Ive seen what   some  earned on average about 2000 US a year, and some of them lived fine according to some of the folks, just outside of Datong, a town called Xiguancan( not sure if I spelled it right) if some of the workers earn 2 dollars a day they are in heaven.

 

Like I said you  have no idea until you see it for yourself and say thank God we live in America.

 

 

Anecdotal evidence is evidence from anecdotes: evidence collected in a casual or informal manner and relying heavily or entirely on personal testimony.

The term is sometimes used in a legal context to describe certain kinds of testimony which are uncorroborated by objective, independent evidence such as notarized documentation, photographs, audio-visual recordings, etc.

When used in advertising or promotion of a product, service, or idea, anecdotal reports are often called a testimonial, which are highly regulated[1] or banned in some[which?] jurisdictions.

When compared to other types of evidence, anecdotal evidence is generally regarded as limited in value due to a number of potential weaknesses, but may be considered within the scope of scientific method as some anecdotal evidence can be both empirical and verifiable, e.g. in the use of case studies in medicine. Other anecdotal evidence, however, does not qualify as scientific evidence, because its nature prevents it from being investigated by the scientific method. Where only one or a few anecdotes are presented, there is a larger chance that they may be unreliable due to cherry-picked or otherwise non-representative samples of typical cases.[2][3] Similarly, psychologists have found that due to cognitive bias people are more likely to remember notable or unusual examples rather than typical examples.[4] Thus, even when accurate, anecdotal evidence is not necessarily representative of a typical experience. Accurate determination of whether an anecdote is typical requires statistical evidence.[5] Misuse of anecdotal evidence is an informal fallacy and is sometimes referred to as the "person who" fallacy ("I know a person who..."; "I know of a case where..." etc.) which places undue weight on experiences of close peers which may not be typical.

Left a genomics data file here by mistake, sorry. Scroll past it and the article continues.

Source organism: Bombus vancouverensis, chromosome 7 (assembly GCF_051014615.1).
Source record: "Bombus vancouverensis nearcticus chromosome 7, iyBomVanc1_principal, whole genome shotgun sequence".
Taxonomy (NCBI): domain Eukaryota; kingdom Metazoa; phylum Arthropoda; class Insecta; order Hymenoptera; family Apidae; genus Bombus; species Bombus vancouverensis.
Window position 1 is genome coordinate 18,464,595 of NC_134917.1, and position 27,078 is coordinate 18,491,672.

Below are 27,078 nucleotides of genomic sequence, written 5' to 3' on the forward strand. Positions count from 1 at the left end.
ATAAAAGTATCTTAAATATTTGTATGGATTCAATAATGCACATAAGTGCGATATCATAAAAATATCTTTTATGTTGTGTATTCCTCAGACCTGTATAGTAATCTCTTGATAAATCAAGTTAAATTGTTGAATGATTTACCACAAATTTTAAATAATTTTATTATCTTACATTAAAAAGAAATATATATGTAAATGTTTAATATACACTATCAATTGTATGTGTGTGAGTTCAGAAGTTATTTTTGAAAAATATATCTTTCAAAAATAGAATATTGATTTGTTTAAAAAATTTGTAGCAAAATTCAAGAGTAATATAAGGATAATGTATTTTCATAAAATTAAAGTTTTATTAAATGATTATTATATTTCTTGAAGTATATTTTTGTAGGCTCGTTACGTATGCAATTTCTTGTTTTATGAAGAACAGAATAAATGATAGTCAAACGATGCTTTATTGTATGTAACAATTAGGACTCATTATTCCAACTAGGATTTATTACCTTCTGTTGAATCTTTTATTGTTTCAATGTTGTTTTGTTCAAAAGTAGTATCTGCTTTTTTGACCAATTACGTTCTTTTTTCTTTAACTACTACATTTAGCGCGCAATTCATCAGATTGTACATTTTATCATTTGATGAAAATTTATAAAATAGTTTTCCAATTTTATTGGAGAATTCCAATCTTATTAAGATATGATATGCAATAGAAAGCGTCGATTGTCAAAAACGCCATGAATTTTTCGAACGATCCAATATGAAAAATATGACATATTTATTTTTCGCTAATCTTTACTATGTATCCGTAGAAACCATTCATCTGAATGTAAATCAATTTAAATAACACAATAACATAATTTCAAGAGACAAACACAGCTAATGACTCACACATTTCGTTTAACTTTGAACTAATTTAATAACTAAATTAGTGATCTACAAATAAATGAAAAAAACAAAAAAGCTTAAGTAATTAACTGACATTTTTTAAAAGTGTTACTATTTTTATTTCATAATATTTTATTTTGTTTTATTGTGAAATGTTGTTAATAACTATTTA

In all forms of anecdotal evidence its reliability by objective independent assessment may be in doubt. This is a consequence of the informal way the information is gathered, documented, presented, or any combination of the three. The term is often used to describe evidence for which there is an absence of documentation, leaving verification dependent on the credibility of the party presenting the evidence.